• David Somers August 11, 2013 10:51 am

    Long initial upload times are solved: you can send Backblaze (and others?) a 'seed' hard drive in the post. At a cost of course.

    You can't put a price on data security.

  • Burt August 11, 2013 08:11 am

    Like several others here, I also use CrashPlan. I have 3.4TB backed up to their cloud. I ALSO have 5.7TB backed up via CrashPlan FREE to my sister's house about 50 miles away. CP lets you back up to any friend's computer at no charge at all -- other than the cost of providing a disk to that friend.

    Additionally I use a Drobo as my primary disk at home with all my photos (, which provides internal disk redundancy. I have 5 drives in my Drobo and any 2 can fail and I will not lose anything. I can then just hot-plug a replacement drive and keep going as though nothing happened.

    I ALSO have a RAID drive doing a TimeMachine backup every hour. That has only single redundancy, but if one of the internal drives there fails, I just hot-swap a replacement and keep going again.

    So... Drobo for main drive, TimeMachine with RAID for first (local) backup. CrashPlan to sister's house for first full offsite backup. CrashPlan to cloud for key files (photo, letters, that kind of thing) for final fail-safe.

    I have been in the computer business for 45 years (since key punch was state-of-the-art), have owned many dozens of computers (often 5 or 6 at one time), and have had LOTs of disk failures. I ain't gonna lose nothing next time though! :)

  • Lori Peterson August 11, 2013 08:11 am

    I know that Backblaze will by default backup files smaller than 4GB but that can be increased in the settings to any file size. And my main reason for choosing BackBlaze was "There are no limits to how much data you can backup with Backblaze so you can be sure you won't go over any backup limit."

    I currently have everything on my 2TB external backed up to my BackBlaze account. Not counting everything from my other externals that I have backed up on there and my hard drive.

  • Ava August 11, 2013 07:52 am

    Carbonite will only back up external hard drives for PC subscriptions. I have a Mac and was minutes away from going with Carbonite when I found that out. Backblaze is more economical and will back up both the computer and external hard drives. I have the two years for $95 subscription.

  • prune August 11, 2013 07:47 am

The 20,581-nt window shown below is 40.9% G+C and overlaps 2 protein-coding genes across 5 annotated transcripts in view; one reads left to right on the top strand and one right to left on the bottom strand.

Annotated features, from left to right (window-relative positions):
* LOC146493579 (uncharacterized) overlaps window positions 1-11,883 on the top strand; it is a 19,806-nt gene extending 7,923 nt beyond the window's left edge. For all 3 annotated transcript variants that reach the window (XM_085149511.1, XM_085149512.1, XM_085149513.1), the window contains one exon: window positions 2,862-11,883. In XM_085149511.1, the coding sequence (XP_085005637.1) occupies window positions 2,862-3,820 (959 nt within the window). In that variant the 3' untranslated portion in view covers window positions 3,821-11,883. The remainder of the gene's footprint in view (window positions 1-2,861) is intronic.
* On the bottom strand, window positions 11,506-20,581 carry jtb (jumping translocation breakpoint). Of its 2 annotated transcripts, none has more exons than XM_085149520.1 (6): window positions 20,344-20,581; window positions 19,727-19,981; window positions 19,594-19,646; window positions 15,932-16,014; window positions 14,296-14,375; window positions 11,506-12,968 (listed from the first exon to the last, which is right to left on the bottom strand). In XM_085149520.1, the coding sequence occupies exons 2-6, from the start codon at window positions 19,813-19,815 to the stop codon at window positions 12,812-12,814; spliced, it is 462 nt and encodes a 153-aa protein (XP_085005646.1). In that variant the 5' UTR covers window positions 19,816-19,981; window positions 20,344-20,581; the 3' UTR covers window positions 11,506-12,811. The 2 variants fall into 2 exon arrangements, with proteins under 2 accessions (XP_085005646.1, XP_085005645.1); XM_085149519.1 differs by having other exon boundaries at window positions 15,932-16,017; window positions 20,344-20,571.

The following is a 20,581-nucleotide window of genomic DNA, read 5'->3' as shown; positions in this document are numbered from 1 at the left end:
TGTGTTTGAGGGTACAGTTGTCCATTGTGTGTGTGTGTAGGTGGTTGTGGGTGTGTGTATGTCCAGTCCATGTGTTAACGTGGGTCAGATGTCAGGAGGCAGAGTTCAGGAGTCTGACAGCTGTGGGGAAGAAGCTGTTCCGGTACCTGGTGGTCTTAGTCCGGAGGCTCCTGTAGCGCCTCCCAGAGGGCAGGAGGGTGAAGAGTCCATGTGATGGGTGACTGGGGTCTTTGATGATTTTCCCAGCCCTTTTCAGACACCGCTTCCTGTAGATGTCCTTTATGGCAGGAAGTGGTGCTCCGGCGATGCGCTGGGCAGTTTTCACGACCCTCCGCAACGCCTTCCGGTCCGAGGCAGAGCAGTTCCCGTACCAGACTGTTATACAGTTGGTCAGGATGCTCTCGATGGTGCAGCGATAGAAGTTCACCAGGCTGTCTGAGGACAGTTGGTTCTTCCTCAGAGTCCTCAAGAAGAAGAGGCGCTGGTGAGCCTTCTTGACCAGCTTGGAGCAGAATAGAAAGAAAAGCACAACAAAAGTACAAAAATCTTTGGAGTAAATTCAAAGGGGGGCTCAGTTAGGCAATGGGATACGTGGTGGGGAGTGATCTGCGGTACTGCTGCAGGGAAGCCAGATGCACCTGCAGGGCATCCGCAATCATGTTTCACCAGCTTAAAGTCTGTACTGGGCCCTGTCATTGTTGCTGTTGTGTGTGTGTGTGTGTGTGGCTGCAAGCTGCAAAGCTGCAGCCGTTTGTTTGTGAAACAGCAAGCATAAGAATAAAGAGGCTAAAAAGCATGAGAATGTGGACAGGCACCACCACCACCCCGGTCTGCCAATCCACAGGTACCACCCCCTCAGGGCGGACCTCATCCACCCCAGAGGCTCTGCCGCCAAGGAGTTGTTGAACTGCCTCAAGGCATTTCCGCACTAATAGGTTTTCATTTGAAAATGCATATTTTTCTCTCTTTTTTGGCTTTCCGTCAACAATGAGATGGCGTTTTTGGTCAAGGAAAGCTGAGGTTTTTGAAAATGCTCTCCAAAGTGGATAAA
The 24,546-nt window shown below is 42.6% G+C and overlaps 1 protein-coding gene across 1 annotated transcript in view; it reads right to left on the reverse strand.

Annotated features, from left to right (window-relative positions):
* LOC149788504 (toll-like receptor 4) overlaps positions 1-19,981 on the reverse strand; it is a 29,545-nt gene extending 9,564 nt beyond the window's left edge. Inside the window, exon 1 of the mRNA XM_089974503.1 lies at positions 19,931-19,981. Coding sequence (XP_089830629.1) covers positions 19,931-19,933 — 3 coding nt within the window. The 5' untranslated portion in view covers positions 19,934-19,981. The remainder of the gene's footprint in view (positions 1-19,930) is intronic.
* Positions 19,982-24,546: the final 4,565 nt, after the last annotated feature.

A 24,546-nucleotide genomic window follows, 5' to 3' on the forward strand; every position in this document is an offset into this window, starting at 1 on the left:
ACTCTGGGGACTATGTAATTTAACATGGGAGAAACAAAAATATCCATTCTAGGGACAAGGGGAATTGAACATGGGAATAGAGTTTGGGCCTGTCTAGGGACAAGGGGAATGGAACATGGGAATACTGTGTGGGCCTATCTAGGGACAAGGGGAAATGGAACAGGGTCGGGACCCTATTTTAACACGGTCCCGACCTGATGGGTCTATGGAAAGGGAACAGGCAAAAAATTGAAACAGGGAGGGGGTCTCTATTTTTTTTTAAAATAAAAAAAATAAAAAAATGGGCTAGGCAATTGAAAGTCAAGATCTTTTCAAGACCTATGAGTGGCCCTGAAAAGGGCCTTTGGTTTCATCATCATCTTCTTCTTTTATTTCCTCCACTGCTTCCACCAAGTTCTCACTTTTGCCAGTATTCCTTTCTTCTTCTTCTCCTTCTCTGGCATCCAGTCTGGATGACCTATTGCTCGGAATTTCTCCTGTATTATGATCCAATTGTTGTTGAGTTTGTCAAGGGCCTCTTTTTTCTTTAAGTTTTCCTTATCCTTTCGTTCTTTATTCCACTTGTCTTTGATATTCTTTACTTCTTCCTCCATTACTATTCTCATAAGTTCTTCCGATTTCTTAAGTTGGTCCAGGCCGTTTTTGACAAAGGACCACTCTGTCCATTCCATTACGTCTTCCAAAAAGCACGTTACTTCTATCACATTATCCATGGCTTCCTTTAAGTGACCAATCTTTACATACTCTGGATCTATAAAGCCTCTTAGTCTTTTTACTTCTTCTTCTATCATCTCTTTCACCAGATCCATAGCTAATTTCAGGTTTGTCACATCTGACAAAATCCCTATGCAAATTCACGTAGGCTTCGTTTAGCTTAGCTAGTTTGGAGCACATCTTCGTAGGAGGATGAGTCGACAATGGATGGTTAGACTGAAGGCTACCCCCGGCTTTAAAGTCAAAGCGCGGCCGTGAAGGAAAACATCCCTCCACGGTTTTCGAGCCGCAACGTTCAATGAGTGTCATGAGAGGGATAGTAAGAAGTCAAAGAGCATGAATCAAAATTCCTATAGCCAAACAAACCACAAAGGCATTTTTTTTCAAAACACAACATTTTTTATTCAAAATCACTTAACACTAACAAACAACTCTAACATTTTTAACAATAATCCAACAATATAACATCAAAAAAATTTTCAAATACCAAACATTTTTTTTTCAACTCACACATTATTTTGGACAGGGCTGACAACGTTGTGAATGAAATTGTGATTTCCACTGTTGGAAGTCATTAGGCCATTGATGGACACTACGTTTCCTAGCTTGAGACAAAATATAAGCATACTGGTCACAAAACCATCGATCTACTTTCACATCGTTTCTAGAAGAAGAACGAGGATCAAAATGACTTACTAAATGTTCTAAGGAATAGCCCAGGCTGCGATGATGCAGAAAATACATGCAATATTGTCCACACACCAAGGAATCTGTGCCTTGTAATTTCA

Have everything backed up to Crashplan, 4$ a month, unlimited storage.
    While it is not the fastest for initial backup (except sending them your drives, which I can't cause I have a RAID 5 bay), it IS secured.
    I have 5Tb of data (2Tb photo and 2Tb video + sides) and it took almost a month to upload.

  • Yaro August 11, 2013 07:35 am

    8 hrs to back up 20GB... Life's too short for that

  • Elena August 11, 2013 07:31 am

    I don't wipe any memory card until backed up in several locations, that way I have them in three places, card, external and computer. The memory card stays locked until I next need it. I've so far not found any online storage that works for me.

  • Peter Emmett August 11, 2013 07:29 am

    I currently use CrashPlan and subscribe to the "CrashPlan+ Family Unlimited" version for about $150 / year. This gives me unlimited space for all my family's computers (I currently have about 4TB of data). I think that this is a great value and gives me peace of mind for my files.

    For this service they also offer to ship a disk to you for the initial backup and any restore should you need it (although there may be a price for this - I don't know). It's a great service, runs silently in the background and is well worth the investment in my sanity.

  • Jeff August 11, 2013 07:11 am

    While I agree that cloud backup can be great, there really are limitations that make it unpractical for large scale(professional) photographers.

    Backblaze, while a great service, has such slow upload speeds that it's nearly impossible to upload anything. Last time I tried my estimated upload time was something like 5 months. Yes, months.

    I use Dropbox religiously, but it's not practical for large applications such as a multiterabyte photo library as it mirrors your hard drive, so you need the local storage.

    I still find that the safest way is to have an offsite storage that you bring home backup to periodically.

  • Gary Arndt August 11, 2013 07:05 am

    The data sizes you are talking about will only back up a few memory cards at most.

    I currently have to store 2TB of images. It is cheaper to buy a new hard drive every month than it is to store that in the cloud. That doesn't even taken into consideration how long it would take to upload that much data.

    Many serious photographers have TB of data and the cost of cloud storage for that much data is still very expensive.

  • See August 11, 2013 06:59 am

    Good idea.
    Mega ( also gives you 50 GB for free.

  • Bill Duncan August 11, 2013 06:40 am

    While I agree whole-heartedly, another helpful tip is not to format the cards right after uploading to the computer. Chips are cheap these days. Put them on rotation and swap in your other sets (keeping the images on the ones just swapped out until they're used again).

    This is also a great option:

    Better than cloud storage..